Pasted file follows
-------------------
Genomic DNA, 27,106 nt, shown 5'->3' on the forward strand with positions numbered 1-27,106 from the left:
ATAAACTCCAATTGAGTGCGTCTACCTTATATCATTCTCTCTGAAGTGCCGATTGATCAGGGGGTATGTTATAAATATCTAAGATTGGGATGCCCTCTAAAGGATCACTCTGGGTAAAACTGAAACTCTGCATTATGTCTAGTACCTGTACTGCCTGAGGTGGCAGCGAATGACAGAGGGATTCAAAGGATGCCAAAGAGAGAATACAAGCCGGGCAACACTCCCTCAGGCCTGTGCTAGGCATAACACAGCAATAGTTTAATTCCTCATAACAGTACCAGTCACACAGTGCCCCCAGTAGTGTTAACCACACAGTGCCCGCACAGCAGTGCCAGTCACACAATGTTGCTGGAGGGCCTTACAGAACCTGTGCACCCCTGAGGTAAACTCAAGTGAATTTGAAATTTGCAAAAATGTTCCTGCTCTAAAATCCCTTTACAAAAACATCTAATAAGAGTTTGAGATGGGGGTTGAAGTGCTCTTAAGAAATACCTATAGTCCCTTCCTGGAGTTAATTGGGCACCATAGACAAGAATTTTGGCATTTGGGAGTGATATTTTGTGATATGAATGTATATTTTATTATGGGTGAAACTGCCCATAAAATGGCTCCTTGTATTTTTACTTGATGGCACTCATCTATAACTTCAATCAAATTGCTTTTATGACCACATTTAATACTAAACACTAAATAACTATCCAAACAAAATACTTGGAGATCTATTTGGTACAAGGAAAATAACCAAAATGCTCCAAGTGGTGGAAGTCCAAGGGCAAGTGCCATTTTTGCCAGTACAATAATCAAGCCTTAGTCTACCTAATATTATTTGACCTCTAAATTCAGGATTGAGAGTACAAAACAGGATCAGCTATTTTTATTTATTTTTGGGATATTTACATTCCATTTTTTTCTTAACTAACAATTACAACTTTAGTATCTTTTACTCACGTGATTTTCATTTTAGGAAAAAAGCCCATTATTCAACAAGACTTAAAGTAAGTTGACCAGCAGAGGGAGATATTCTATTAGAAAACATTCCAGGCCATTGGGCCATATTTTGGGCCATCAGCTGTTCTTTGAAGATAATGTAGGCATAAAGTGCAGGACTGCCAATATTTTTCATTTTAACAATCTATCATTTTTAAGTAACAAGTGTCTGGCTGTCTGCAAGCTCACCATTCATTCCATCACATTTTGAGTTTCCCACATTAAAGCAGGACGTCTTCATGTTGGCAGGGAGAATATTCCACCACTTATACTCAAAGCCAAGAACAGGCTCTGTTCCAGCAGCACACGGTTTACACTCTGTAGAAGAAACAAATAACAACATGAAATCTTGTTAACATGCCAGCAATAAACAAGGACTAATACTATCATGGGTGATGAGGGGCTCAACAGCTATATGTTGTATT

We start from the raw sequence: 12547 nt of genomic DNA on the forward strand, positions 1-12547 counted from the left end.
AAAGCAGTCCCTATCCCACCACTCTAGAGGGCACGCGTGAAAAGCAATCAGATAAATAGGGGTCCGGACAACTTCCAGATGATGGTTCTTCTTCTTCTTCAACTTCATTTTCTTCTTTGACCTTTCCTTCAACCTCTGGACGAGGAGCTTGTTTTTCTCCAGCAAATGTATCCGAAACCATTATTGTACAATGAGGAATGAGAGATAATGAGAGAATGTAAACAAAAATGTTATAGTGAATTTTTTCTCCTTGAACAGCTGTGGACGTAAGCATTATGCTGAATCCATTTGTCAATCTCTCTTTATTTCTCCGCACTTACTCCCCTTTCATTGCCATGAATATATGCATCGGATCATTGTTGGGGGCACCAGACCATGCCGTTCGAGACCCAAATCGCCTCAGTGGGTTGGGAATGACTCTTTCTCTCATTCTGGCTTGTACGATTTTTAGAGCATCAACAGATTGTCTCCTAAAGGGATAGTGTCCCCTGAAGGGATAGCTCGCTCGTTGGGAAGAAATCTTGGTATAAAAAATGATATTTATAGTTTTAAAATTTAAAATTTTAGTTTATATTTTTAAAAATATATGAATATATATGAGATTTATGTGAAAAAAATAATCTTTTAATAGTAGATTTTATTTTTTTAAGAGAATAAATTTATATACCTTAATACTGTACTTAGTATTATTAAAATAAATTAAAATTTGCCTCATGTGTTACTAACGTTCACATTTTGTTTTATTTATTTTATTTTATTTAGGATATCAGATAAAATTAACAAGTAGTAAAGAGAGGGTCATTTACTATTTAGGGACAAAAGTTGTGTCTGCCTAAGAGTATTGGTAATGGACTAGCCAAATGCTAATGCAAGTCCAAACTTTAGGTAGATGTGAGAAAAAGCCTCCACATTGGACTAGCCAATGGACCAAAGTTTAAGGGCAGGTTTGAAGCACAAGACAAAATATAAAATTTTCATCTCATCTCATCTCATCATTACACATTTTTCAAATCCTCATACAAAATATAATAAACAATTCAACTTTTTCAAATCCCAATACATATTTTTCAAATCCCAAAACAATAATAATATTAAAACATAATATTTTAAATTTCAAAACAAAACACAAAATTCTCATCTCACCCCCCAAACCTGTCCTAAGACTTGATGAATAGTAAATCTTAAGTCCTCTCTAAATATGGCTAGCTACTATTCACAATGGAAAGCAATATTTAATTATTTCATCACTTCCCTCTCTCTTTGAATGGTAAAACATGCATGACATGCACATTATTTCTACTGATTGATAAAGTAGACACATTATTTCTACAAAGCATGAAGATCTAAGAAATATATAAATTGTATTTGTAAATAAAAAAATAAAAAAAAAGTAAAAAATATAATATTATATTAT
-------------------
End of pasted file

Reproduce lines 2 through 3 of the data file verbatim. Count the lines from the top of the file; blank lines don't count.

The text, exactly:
ATAAACTCCAATTGAGTGCGTCTACCTTATATCATTCTCTCTGAAGTGCCGATTGATCAGGGGGTATGTTATAAATATCTAAGATTGGGATGCCCTCTAAAGGATCACTCTGGGTAAAACTGAAACTCTGCATTATGTCTAGTACCTGTACTGCCTGAGGTGGCAGCGAATGACAGAGGGATTCAAAGGATGCCAAAGAGAGAATACAAGCCGGGCAACACTCCCTCAGGCCTGTGCTAGGCATAACACAGCAATAGTTTAATTCCTCATAACAGTACCAGTCACACAGTGCCCCCAGTAGTGTTAACCACACAGTGCCCGCACAGCAGTGCCAGTCACACAATGTTGCTGGAGGGCCTTACAGAACCTGTGCACCCCTGAGGTAAACTCAAGTGAATTTGAAATTTGCAAAAATGTTCCTGCTCTAAAATCCCTTTACAAAAACATCTAATAAGAGTTTGAGATGGGGGTTGAAGTGCTCTTAAGAAATACCTATAGTCCCTTCCTGGAGTTAATTGGGCACCATAGACAAGAATTTTGGCATTTGGGAGTGATATTTTGTGATATGAATGTATATTTTATTATGGGTGAAACTGCCCATAAAATGGCTCCTTGTATTTTTACTTGATGGCACTCATCTATAACTTCAATCAAATTGCTTTTATGACCACATTTAATACTAAACACTAAATAACTATCCAAACAAAATACTTGGAGATCTATTTGGTACAAGGAAAATAACCAAAATGCTCCAAGTGGTGGAAGTCCAAGGGCAAGTGCCATTTTTGCCAGTACAATAATCAAGCCTTAGTCTACCTAATATTATTTGACCTCTAAATTCAGGATTGAGAGTACAAAACAGGATCAGCTATTTTTATTTATTTTTGGGATATTTACATTCCATTTTTTTCTTAACTAACAATTACAACTTTAGTATCTTTTACTCACGTGATTTTCATTTTAGGAAAAAAGCCCATTATTCAACAAGACTTAAAGTAAGTTGACCAGCAGAGGGAGATATTCTATTAGAAAACATTCCAGGCCATTGGGCCATATTTTGGGCCATCAGCTGTTCTTTGAAGATAATGTAGGCATAAAGTGCAGGACTGCCAATATTTTTCATTTTAACAATCTATCATTTTTAAGTAACAAGTGTCTGGCTGTCTGCAAGCTCACCATTCATTCCATCACATTTTGAGTTTCCCACATTAAAGCAGGACGTCTTCATGTTGGCAGGGAGAATATTCCACCACTTATACTCAAAGCCAAGAACAGGCTCTGTTCCAGCAGCACACGGTTTACACTCTGTAGAAGAAACAAATAACAACATGAAATCTTGTTAACATGCCAGCAATAAACAAGGACTAATACTATCATGGGTGATGAGGGGCTCAACAGCTATATGTTGTATT

We start from the raw sequence: 12547 nt of genomic DNA on the forward strand, positions 1-12547 counted from the left end.